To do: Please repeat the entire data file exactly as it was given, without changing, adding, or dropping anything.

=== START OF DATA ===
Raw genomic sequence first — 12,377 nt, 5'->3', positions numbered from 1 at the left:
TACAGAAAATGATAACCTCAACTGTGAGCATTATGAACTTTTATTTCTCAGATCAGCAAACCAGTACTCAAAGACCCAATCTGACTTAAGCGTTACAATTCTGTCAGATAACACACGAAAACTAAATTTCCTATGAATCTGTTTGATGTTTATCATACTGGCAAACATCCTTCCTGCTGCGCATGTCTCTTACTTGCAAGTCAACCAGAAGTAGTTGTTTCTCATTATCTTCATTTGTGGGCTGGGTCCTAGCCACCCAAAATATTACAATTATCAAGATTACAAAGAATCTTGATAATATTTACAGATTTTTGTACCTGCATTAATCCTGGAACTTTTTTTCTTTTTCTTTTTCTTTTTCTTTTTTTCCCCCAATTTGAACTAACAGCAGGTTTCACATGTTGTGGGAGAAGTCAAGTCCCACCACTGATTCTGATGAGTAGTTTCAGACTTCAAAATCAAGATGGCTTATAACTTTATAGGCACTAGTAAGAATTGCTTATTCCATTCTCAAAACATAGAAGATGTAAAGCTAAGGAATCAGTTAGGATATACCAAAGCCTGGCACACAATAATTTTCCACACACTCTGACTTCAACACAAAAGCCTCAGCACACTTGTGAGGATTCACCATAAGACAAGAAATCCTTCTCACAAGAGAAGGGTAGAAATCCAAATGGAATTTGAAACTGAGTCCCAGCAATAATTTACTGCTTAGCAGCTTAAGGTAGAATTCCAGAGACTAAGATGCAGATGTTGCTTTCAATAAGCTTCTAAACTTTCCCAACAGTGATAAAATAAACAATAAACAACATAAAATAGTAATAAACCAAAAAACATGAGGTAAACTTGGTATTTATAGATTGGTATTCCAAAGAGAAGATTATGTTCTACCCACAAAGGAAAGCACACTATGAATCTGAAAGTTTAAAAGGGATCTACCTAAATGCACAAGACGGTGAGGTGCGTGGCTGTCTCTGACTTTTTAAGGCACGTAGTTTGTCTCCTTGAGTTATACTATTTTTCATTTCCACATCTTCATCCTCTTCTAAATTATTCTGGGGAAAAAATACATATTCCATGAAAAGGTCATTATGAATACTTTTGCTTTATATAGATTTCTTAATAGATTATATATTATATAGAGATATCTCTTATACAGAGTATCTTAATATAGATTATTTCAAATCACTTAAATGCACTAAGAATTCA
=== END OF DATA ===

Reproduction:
Raw genomic sequence first — 12,377 nt, 5'->3', positions numbered from 1 at the left:
TACAGAAAATGATAACCTCAACTGTGAGCATTATGAACTTTTATTTCTCAGATCAGCAAACCAGTACTCAAAGACCCAATCTGACTTAAGCGTTACAATTCTGTCAGATAACACACGAAAACTAAATTTCCTATGAATCTGTTTGATGTTTATCATACTGGCAAACATCCTTCCTGCTGCGCATGTCTCTTACTTGCAAGTCAACCAGAAGTAGTTGTTTCTCATTATCTTCATTTGTGGGCTGGGTCCTAGCCACCCAAAATATTACAATTATCAAGATTACAAAGAATCTTGATAATATTTACAGATTTTTGTACCTGCATTAATCCTGGAACTTTTTTTCTTTTTCTTTTTCTTTTTCTTTTTTTCCCCCAATTTGAACTAACAGCAGGTTTCACATGTTGTGGGAGAAGTCAAGTCCCACCACTGATTCTGATGAGTAGTTTCAGACTTCAAAATCAAGATGGCTTATAACTTTATAGGCACTAGTAAGAATTGCTTATTCCATTCTCAAAACATAGAAGATGTAAAGCTAAGGAATCAGTTAGGATATACCAAAGCCTGGCACACAATAATTTTCCACACACTCTGACTTCAACACAAAAGCCTCAGCACACTTGTGAGGATTCACCATAAGACAAGAAATCCTTCTCACAAGAGAAGGGTAGAAATCCAAATGGAATTTGAAACTGAGTCCCAGCAATAATTTACTGCTTAGCAGCTTAAGGTAGAATTCCAGAGACTAAGATGCAGATGTTGCTTTCAATAAGCTTCTAAACTTTCCCAACAGTGATAAAATAAACAATAAACAACATAAAATAGTAATAAACCAAAAAACATGAGGTAAACTTGGTATTTATAGATTGGTATTCCAAAGAGAAGATTATGTTCTACCCACAAAGGAAAGCACACTATGAATCTGAAAGTTTAAAAGGGATCTACCTAAATGCACAAGACGGTGAGGTGCGTGGCTGTCTCTGACTTTTTAAGGCACGTAGTTTGTCTCCTTGAGTTATACTATTTTTCATTTCCACATCTTCATCCTCTTCTAAATTATTCTGGGGAAAAAATACATATTCCATGAAAAGGTCATTATGAATACTTTTGCTTTATATAGATTTCTTAATAGATTATATATTATATAGAGATATCTCTTATACAGAGTATCTTAATATAGATTATTTCAAATCACTTAAATGCACTAAGAATTCA